In this lecture we discuss main themes of Friedrich Nietzsche’s work, The Genealogy of Morals, focusing specifically on how Nietzsche can be viewed as a proponent of a Might-Makes-Right approach to moral theory, which values power over other people as the highest good.
In order to keep the discussion as simple as possible, I skip over discussion of the figure of the priest, and focus on the two main kinds of valuation Nietzsche discusses: Good and Bad, Good and Evil.
In the process we examine the relationship between the master, who produces the original valuation, differentiating between the noble and the common. We also discuss the development of slave or herd morality – the “slave revolt in morality”, which produces a second, reactive transvaluation, one which values weakness or harmlessness as good, and views the noble class as evil.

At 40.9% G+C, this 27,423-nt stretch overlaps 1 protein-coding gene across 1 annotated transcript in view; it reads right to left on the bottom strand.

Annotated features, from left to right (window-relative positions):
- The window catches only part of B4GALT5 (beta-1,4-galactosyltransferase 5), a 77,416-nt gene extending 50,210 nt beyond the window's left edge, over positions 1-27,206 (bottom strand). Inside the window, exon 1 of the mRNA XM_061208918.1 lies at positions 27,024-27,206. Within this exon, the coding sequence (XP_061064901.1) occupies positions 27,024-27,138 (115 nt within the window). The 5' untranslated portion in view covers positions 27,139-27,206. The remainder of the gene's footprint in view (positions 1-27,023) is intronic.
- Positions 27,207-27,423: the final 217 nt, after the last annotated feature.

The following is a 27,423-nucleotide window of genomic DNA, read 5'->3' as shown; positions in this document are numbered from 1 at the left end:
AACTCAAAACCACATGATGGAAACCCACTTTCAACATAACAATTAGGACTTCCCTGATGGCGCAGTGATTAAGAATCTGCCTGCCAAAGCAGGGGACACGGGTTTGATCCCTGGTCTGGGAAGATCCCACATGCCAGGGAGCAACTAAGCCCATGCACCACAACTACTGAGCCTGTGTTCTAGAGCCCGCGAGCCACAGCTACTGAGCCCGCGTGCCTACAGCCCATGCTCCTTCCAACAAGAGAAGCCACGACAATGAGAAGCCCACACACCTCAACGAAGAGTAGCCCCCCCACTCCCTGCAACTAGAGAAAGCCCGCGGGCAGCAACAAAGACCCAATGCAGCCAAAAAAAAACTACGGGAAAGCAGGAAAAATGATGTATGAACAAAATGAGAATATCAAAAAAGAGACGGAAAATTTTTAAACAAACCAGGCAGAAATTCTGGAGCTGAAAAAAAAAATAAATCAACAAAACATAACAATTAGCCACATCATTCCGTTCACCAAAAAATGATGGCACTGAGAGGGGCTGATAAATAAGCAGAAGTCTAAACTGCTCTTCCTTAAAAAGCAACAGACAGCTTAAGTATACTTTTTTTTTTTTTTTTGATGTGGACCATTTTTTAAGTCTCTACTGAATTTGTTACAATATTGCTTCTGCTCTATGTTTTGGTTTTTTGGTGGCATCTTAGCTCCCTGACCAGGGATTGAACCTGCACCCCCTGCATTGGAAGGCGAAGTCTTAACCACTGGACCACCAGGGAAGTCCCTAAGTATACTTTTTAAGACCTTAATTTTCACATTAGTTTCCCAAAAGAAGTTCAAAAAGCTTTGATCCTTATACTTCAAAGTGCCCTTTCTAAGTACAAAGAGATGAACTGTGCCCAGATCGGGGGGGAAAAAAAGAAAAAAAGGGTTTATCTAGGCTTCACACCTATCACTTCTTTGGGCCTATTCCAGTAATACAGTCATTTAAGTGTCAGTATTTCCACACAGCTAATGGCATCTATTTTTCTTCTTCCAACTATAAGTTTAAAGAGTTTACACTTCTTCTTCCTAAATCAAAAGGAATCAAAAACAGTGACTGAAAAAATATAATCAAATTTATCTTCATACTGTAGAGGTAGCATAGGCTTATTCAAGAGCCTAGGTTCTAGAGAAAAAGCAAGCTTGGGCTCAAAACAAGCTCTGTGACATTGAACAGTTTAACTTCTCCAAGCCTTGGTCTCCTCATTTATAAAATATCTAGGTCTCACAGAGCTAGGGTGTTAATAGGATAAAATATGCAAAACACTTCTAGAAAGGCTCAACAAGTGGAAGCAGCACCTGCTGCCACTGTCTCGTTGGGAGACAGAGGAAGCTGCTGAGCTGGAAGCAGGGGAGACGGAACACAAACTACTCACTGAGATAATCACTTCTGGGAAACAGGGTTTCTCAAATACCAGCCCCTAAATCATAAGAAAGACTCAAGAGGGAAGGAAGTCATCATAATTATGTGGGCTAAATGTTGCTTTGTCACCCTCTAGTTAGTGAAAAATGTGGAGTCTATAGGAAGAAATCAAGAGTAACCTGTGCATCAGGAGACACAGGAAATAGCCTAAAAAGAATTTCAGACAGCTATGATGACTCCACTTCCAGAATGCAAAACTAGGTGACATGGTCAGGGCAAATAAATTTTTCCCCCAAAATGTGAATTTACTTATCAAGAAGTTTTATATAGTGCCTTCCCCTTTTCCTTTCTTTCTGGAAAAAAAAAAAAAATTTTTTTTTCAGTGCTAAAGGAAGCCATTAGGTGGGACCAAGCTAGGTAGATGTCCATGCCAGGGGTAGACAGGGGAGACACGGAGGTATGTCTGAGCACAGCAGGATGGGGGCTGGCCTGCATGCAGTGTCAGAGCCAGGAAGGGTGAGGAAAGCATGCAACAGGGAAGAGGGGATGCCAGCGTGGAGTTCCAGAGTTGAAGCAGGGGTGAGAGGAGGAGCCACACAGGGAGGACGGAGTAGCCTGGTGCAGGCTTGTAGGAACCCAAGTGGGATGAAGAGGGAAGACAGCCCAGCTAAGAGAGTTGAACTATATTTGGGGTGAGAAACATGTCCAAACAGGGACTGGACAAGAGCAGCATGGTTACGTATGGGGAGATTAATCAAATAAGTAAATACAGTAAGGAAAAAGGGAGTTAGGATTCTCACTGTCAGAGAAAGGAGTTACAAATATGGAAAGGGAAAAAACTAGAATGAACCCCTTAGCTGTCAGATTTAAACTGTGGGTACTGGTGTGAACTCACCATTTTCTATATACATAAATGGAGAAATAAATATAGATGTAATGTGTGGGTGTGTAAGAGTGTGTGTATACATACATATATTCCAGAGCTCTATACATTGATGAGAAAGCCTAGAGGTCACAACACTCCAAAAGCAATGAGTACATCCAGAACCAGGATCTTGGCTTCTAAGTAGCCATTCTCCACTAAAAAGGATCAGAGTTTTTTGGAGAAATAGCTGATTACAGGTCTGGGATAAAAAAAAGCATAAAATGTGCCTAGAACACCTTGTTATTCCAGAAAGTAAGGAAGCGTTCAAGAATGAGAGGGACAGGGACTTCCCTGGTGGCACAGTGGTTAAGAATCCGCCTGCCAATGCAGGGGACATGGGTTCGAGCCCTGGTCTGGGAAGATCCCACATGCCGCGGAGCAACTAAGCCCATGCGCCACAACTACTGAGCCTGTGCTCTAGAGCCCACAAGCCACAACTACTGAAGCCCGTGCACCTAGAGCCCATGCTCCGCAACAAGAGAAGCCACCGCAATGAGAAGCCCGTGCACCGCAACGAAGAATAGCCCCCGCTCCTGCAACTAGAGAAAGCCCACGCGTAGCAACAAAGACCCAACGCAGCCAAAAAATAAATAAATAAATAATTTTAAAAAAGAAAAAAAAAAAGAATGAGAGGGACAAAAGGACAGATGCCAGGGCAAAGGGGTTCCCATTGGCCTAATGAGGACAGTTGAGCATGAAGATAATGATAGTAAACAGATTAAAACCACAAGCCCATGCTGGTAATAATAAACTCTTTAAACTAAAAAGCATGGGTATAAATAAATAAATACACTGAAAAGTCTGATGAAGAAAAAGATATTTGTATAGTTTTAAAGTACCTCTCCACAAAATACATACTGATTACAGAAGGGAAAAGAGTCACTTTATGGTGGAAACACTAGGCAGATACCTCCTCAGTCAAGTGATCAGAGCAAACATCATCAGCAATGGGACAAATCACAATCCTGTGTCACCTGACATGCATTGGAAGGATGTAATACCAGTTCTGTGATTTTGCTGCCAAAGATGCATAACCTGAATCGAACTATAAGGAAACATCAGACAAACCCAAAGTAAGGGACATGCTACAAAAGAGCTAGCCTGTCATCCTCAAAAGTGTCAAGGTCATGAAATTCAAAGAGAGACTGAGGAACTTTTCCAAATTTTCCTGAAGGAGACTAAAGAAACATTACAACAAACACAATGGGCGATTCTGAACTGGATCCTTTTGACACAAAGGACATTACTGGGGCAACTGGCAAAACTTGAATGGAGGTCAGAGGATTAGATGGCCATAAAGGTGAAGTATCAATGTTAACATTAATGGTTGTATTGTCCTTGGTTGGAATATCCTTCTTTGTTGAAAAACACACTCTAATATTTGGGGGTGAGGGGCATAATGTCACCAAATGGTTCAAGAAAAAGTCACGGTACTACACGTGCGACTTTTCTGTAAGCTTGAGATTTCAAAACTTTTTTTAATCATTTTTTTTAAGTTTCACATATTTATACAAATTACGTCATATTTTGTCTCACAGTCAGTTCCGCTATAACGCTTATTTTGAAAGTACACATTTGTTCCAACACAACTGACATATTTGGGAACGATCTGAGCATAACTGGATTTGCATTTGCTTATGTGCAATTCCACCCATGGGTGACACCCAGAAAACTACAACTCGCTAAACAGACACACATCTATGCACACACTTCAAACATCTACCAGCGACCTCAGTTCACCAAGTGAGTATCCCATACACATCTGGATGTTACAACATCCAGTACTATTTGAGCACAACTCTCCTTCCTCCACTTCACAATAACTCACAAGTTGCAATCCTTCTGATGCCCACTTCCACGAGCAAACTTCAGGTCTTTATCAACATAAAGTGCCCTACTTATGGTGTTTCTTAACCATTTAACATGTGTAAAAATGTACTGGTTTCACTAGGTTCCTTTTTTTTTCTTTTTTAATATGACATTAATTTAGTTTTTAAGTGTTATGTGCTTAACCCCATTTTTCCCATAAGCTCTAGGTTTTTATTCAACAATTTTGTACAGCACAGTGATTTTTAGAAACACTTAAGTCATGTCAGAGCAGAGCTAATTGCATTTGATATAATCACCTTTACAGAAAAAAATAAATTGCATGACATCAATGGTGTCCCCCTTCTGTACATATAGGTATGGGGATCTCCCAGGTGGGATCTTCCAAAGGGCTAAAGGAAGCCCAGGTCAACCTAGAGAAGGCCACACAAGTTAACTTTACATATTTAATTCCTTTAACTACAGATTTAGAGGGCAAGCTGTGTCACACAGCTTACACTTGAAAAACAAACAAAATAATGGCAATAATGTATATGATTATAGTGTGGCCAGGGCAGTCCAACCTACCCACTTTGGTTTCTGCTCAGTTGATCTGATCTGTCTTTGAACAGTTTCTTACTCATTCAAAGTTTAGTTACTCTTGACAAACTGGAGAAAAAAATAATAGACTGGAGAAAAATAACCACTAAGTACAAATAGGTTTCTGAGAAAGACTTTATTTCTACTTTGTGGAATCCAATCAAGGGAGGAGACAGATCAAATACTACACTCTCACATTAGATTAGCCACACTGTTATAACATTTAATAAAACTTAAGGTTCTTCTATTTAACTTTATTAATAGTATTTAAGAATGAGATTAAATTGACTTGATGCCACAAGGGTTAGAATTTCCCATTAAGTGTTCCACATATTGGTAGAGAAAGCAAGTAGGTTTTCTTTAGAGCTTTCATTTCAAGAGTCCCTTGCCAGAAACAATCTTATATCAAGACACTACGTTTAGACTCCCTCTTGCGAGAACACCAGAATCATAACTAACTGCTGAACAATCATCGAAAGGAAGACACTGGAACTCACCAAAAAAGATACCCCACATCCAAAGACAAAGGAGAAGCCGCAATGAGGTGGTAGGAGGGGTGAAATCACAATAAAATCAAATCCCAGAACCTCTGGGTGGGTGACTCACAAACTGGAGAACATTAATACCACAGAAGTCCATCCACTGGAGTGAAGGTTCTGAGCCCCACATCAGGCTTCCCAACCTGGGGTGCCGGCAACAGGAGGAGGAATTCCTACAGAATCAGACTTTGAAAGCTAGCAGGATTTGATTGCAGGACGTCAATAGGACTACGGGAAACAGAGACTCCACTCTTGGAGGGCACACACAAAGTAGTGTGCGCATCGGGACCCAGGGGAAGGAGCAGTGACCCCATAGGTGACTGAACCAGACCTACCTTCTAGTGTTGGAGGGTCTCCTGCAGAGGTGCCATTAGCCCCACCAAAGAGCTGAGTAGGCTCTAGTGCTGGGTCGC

This lecture we recorded in my Spring 2013 Ethics class at Marist College.
Interested in studying personally with me? Through my company, ReasonIO, I offer tutorial services – click here to find out about them or to book a session: https://reasonio.wordpress.com/tutorials/